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Guillermo Gregorio: Coplanar / Madi Ensemble


Release Date: 10/25/2005 
Label:  New World Records   Catalog #: 80639   Spars Code: n/a 
Composer:  Guillermo Gregorio
Performer:  John CorbettJim BakerGuillermo GregorioFred Lonberg-Holm,   ... 
Conductor:  Guillermo Gregorio
Orchestra/Ensemble:  MADI Ensemble
Number of Discs: 1 
Recorded in: Stereo 
Length: 1 Hours 17 Mins. 

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Notes and Editorial Reviews





Guillermo Gregorio (b. 1941) is an Argentinean composer who?s now lived over a decade in the US, and is closely associated with the Chicago avant-garde. By that, I mean a very fertile scene that mixes degrees of improvisation with ?fixed? musical materials. Gregorio is an excellent clarinetist, and has led various ensembles in the States and in Europe. This release brings together a series of pieces under the omnibus title of ?Coplanar.? The term relates to a postwar Argentinean visual arts movement, which combines the non-referential forms of abstraction with the ?reality? of the canvas as a concrete and sculptural object. (An example is on the front of the album, Read more where a white solid has been fragmented into a series of shards.) This concept has obviously resonated with Gregorio (who is very knowledgeable about contemporary art and its aesthetics), and has led him to create a series of similarly open compositional forms. He clearly states that in only one piece on the collection is the music actually improvised; otherwise, everyone is working off his scores.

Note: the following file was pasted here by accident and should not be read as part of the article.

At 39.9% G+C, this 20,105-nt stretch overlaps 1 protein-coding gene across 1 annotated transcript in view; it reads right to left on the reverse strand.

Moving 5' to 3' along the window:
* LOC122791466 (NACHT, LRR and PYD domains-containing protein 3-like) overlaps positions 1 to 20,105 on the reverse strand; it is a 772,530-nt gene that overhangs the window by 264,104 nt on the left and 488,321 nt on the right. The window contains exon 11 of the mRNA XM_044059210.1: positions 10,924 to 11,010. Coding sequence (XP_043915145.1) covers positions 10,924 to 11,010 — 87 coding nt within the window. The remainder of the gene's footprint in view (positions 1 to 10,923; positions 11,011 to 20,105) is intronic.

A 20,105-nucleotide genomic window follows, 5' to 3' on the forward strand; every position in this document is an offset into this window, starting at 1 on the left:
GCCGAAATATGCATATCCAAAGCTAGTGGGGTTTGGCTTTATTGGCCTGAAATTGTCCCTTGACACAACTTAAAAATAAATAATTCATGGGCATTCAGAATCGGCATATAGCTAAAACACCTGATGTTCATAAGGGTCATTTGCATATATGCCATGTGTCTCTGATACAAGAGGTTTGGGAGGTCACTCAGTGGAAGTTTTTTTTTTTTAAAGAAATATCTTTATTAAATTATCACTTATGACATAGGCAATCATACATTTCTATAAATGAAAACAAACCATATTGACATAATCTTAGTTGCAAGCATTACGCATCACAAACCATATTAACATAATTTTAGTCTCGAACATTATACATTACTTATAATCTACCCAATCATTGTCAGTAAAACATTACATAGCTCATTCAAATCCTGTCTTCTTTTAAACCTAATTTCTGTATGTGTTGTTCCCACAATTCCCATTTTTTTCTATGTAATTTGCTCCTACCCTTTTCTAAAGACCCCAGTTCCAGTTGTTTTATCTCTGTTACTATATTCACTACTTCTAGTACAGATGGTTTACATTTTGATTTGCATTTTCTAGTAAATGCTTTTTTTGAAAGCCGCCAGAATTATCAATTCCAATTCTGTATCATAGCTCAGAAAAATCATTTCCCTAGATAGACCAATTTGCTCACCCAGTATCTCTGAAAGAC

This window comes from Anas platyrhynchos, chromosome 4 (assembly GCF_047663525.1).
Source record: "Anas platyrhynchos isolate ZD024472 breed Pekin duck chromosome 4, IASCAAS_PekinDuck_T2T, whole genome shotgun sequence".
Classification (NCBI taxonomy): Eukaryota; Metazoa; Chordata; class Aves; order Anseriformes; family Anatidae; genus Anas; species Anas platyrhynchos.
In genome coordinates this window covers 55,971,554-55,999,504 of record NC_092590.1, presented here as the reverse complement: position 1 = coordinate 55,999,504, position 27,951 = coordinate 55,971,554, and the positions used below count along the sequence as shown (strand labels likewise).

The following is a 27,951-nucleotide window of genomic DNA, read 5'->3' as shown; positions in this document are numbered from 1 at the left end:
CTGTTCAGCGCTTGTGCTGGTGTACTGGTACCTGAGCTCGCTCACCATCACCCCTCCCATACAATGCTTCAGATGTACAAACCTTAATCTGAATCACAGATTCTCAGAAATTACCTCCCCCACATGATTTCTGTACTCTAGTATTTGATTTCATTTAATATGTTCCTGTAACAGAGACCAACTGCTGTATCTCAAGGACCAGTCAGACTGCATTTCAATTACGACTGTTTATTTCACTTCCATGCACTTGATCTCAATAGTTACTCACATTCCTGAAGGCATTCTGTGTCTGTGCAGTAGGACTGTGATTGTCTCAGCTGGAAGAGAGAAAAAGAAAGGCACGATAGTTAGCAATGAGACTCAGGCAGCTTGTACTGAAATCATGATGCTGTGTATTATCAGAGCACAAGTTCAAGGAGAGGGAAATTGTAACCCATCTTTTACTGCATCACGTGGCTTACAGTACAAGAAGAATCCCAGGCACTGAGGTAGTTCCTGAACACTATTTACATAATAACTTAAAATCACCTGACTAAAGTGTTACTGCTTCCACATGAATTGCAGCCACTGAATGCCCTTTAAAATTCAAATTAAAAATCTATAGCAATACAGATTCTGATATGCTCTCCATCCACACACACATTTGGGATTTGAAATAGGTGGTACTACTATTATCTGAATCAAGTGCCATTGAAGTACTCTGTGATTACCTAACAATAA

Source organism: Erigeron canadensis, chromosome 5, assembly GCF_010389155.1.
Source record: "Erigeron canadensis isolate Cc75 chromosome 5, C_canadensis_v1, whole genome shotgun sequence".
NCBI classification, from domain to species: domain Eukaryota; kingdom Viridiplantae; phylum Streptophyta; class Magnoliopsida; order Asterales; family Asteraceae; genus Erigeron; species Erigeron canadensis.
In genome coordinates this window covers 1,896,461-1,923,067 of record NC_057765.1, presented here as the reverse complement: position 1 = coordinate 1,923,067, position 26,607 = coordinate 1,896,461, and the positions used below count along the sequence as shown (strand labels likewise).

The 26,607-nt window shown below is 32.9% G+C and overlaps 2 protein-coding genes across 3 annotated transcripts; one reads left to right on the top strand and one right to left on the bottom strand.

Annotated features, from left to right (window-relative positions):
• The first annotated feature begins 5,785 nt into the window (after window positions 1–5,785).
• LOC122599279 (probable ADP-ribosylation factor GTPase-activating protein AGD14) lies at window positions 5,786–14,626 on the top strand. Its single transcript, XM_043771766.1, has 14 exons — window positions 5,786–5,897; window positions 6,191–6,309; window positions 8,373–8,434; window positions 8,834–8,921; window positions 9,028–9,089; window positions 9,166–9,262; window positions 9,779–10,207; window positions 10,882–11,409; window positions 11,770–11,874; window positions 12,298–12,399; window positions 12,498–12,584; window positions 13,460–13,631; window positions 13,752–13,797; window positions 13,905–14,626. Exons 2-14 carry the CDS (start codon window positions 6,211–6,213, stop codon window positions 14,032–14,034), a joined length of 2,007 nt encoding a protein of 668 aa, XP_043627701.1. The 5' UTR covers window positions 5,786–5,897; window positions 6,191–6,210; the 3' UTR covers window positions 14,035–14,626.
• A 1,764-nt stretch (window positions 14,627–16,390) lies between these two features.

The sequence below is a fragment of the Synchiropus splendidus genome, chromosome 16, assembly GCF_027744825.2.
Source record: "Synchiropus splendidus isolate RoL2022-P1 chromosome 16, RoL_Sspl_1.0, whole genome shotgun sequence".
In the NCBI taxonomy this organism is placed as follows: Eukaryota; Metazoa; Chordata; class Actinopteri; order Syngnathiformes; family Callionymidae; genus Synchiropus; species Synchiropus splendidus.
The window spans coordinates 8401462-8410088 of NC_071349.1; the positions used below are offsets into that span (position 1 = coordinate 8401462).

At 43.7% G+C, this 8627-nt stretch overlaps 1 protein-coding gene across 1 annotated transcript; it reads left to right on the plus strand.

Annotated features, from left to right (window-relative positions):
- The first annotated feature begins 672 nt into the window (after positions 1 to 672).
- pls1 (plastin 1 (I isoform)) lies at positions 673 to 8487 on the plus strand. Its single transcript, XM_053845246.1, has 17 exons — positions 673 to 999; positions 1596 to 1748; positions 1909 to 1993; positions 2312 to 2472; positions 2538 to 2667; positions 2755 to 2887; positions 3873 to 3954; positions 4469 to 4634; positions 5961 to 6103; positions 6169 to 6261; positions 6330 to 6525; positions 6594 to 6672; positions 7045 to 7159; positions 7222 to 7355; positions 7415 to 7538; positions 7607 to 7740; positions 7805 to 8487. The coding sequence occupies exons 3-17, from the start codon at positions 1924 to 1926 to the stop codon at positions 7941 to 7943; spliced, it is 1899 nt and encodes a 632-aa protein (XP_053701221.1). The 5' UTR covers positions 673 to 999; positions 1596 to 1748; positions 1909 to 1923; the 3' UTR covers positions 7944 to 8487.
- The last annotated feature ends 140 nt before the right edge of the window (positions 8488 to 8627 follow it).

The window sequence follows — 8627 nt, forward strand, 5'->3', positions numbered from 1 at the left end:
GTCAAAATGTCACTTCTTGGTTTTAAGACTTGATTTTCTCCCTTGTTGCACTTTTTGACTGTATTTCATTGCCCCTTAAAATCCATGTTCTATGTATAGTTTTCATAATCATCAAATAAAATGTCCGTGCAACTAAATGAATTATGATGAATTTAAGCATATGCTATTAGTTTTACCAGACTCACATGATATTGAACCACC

That?s true, but there?s ambiguity in the details. Gregorio?s music aims to cover a spectrum of approaches to notation, and the different responses such differences evoke. Thanks to the fact that the disc?s producer is Fanfare? s own Art Lange, I?ve been able to obtain the scores for most of the music in this collection. In general, the scores tend to consist of modules arranged like a mobile or constellation; one assumes that there is some spontaneous choice in the routes players may take through them. Further, some modules are largely graphic, leading to indeterminacy; others are very precise; yet others define one aspect and leave another open (fixed pitch and loose rhythm, for example).


In this approach, Gregorio seems very much in the spirit of the experimentalism of the New York School of Cage, Feldman, Brown, and Wolff. The overall sound of the music is also similar to that model: largely atonal, rhythmically aperiodic, focused on the uniqueness of particular sounds and gestures. It?s also spiritually tied to the adventure of free jazz, even if the sound world tends to be more restrained. It interests me that this sonic approach has survived, even thrived, in the experimental community that embraces some degree of choice, while an almost identical incarnation associated with modernist/serialist practice has been roundly rejected by both listeners and most musicians. If there is an answer for this seeming paradox, it may lie in the fact that when this atonal (or highly chromatic) language is employed with open forms and notations, its very harmonic complexity becomes a metaphor for freedom. But when placed into extremely strict compositional structures, the same sorts of gestures become metaphors for near-stifling control. This isn?t so much a judgment as an observation.